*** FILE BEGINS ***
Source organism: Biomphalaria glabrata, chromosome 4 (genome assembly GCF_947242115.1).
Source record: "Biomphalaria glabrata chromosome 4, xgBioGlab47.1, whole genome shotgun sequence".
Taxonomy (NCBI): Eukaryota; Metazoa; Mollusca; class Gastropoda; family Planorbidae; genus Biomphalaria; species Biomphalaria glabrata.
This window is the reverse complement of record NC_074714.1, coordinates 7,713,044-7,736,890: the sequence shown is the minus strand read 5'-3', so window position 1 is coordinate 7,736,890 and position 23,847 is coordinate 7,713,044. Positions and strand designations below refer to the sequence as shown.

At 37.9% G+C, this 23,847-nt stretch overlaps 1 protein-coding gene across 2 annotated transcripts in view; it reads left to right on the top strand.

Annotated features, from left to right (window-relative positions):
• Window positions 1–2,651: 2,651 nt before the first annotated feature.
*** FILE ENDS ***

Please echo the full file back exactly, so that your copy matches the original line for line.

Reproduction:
Source organism: Biomphalaria glabrata, chromosome 4 (genome assembly GCF_947242115.1).
Source record: "Biomphalaria glabrata chromosome 4, xgBioGlab47.1, whole genome shotgun sequence".
Taxonomy (NCBI): Eukaryota; Metazoa; Mollusca; class Gastropoda; family Planorbidae; genus Biomphalaria; species Biomphalaria glabrata.
This window is the reverse complement of record NC_074714.1, coordinates 7,713,044-7,736,890: the sequence shown is the minus strand read 5'-3', so window position 1 is coordinate 7,736,890 and position 23,847 is coordinate 7,713,044. Positions and strand designations below refer to the sequence as shown.

At 37.9% G+C, this 23,847-nt stretch overlaps 1 protein-coding gene across 2 annotated transcripts in view; it reads left to right on the top strand.

Annotated features, from left to right (window-relative positions):
• Window positions 1–2,651: 2,651 nt before the first annotated feature.